As this is happening, the Wilmington, Ohio office of the National Weather Service has just issued a Breeze Warning for Wherethefugarewe County. Following our policy of keeping you informed with the News You Can Use, from the Station Where News is First, Live, and Local, with Late Breaking Developments, On-the-Spot Reporting, from reporters who Know the Miami Valley, we are honor bound in master control to activate the second keyer and insert a Weather Alert graphic in the upper left corner of the screen.
So, you now have 2 local key-overs, plus the network snipe... and for the first ten minutes of Law and Order the actual film of the show itself will continue to drop in their own title graphics telling us who wrote, directed, produced, executive produced, catered, and groomed Ice T's goatee. Somewhere underneath all this is a dead body - at least that's the inference I get from the dialogue.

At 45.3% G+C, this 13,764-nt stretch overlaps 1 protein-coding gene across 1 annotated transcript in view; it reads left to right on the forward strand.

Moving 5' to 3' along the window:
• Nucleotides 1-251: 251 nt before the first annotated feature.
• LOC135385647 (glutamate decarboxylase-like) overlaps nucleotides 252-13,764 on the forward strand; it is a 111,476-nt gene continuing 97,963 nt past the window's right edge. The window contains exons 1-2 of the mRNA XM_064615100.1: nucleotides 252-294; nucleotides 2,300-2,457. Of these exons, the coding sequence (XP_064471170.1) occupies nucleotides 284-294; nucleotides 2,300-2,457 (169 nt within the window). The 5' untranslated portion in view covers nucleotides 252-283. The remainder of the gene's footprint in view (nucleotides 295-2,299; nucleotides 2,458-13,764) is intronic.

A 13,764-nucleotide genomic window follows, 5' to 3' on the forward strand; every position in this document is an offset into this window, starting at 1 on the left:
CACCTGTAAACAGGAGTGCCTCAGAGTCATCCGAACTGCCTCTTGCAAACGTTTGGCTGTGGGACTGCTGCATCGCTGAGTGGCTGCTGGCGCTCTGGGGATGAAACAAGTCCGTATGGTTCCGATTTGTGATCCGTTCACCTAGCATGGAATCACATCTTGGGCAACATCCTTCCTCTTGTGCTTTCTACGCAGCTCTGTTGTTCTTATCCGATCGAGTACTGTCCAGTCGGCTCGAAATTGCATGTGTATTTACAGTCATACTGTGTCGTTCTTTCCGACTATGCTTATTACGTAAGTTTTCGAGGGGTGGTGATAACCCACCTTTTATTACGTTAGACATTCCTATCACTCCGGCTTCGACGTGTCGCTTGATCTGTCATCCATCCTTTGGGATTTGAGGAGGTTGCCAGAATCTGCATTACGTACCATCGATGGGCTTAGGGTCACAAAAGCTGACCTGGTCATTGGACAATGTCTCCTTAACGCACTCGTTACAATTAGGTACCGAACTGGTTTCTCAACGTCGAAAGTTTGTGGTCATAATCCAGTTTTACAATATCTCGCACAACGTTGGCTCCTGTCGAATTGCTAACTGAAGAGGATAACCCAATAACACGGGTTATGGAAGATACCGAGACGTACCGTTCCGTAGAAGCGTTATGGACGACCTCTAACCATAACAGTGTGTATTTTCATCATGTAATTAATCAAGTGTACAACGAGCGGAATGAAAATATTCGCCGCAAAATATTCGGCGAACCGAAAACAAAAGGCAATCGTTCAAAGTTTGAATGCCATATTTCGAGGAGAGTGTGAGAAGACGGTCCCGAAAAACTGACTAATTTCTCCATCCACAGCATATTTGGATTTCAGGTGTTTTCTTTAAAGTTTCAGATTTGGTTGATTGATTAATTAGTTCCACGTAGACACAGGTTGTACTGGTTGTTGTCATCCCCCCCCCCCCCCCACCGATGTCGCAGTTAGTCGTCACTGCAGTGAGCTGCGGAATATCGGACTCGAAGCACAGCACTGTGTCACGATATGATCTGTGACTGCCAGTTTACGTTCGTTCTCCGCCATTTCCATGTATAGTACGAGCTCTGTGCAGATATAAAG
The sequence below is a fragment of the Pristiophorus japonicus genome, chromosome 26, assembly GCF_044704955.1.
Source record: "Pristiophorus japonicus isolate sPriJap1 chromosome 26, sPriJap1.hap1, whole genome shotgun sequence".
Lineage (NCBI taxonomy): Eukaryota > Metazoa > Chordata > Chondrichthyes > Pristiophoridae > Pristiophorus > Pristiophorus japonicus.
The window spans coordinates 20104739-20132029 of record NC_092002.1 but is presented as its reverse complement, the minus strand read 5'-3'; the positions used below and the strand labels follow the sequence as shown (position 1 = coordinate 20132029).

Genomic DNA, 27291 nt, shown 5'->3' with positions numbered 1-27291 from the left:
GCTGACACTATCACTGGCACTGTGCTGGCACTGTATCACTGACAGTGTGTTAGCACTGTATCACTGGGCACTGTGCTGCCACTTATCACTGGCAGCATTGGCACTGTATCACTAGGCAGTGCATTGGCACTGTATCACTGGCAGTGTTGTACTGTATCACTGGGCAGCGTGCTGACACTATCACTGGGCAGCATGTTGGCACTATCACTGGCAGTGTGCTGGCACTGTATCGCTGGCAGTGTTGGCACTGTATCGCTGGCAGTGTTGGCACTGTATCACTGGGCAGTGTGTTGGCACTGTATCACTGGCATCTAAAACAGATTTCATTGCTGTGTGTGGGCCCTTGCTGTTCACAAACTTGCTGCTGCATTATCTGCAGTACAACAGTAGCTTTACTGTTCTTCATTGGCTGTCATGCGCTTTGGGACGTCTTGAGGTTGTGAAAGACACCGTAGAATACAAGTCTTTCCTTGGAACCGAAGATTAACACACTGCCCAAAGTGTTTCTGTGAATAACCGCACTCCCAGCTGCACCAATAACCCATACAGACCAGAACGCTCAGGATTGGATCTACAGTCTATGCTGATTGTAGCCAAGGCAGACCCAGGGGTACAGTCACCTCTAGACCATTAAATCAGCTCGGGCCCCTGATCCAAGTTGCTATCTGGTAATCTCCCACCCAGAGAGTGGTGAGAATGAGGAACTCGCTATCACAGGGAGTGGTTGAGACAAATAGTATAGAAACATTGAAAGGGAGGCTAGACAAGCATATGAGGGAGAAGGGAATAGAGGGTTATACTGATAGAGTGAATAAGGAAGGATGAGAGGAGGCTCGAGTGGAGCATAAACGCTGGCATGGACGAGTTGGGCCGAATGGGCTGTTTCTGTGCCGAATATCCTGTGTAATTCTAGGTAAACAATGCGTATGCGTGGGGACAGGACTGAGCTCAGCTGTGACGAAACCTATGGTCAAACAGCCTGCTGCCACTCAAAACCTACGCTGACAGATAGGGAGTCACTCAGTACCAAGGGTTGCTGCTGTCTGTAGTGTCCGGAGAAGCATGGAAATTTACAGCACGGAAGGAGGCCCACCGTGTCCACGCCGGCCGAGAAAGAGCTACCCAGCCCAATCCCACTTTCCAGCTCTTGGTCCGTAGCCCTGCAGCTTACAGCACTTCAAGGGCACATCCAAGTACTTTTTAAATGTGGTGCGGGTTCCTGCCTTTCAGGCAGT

Then, after the local break at 10:30ish, and I'm not making this up, I am required to use the keyer #3 to insert a local snipe about the transition to Digital Television. This not my idea. The FCC demands that we do this. Yes, that's right. The government is adding to the clutter. But is that really much of a surprise? I have to wait for my cue on the NBC timing sheet to insert this snipe, in order to prevent my local snipe from interfering with the network's snipes. I swear, I'm not making this up!
Put this same senario into an episode of Dateline, and we add keyer #4, the keyer that inserts the columns of fill graphics along the sides of the screen during standard definition 4:3 ratio programming. Viola! I've just maxed out our master control board. There are four things going on the air, and somewhere underneath it all is your favorite show.
We get complaints about other things, like commercials. One common question: "Why do you have to run that annoying song for cable TV over and over?"
Simple answer: Because the cable company pays us to do it. Same thing goes for all the other commercials. But I think the real question you're asking is, "Why do advertisers use the most annoying music ever foisted on a group of humans since the Waco Compound?"